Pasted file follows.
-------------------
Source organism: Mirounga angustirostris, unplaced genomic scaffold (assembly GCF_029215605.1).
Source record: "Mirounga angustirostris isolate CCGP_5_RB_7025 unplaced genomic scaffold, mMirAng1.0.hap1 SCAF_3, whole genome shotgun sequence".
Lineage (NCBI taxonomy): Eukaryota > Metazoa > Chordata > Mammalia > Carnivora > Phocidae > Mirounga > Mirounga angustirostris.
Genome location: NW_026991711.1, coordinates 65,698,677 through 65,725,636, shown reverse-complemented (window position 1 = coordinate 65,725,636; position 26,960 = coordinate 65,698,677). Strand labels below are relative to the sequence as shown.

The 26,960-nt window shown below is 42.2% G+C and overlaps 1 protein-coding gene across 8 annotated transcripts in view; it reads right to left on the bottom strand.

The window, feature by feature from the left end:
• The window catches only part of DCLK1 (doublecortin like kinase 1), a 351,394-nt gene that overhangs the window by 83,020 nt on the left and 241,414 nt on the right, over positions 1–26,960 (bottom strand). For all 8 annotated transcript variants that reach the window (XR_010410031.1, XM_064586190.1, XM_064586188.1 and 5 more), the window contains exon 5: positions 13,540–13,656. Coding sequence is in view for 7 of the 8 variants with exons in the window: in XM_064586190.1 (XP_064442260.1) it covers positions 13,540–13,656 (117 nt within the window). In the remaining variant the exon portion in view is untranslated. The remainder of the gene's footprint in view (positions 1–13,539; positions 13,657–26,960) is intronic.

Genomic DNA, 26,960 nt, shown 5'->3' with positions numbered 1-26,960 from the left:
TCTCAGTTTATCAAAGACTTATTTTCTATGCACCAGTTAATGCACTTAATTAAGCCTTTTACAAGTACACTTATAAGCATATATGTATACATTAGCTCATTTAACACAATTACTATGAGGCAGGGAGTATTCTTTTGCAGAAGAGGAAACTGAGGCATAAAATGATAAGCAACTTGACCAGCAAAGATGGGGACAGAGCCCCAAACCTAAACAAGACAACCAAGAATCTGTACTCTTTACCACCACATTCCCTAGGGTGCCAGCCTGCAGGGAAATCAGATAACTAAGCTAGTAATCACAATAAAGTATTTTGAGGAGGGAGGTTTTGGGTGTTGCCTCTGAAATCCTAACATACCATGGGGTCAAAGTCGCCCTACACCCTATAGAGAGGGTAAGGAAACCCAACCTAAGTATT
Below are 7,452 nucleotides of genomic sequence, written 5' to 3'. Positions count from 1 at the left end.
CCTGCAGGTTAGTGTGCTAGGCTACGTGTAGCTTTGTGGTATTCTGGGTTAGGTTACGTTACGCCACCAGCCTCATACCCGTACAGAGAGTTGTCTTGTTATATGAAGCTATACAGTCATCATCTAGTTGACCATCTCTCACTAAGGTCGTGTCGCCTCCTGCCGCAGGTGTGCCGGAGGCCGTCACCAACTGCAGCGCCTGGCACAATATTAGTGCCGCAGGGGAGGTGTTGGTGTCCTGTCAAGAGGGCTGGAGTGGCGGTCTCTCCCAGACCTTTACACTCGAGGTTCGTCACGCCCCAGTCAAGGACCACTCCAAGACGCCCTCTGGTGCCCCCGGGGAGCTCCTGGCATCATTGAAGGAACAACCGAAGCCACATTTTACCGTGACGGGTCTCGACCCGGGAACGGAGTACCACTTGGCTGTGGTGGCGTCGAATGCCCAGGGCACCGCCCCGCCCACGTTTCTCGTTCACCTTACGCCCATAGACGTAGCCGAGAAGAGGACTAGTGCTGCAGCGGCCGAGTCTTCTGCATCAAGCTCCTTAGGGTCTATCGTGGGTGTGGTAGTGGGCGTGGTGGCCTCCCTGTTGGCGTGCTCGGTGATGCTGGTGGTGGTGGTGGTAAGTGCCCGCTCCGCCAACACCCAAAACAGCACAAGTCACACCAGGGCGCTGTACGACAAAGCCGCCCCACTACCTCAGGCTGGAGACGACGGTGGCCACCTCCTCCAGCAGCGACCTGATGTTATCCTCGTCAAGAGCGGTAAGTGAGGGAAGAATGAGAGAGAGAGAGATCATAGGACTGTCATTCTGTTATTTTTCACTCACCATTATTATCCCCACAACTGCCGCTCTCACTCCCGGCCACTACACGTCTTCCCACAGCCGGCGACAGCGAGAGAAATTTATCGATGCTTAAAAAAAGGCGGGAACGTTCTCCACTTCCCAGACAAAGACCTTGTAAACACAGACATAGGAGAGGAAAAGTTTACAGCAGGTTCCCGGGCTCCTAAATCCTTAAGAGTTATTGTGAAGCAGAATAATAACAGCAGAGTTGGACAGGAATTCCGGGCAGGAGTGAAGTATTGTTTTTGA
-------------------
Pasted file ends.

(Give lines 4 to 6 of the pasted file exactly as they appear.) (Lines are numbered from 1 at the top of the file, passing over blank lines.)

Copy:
Genome location: NW_026991711.1, coordinates 65,698,677 through 65,725,636, shown reverse-complemented (window position 1 = coordinate 65,725,636; position 26,960 = coordinate 65,698,677). Strand labels below are relative to the sequence as shown.

The 26,960-nt window shown below is 42.2% G+C and overlaps 1 protein-coding gene across 8 annotated transcripts in view; it reads right to left on the bottom strand.

The window, feature by feature from the left end: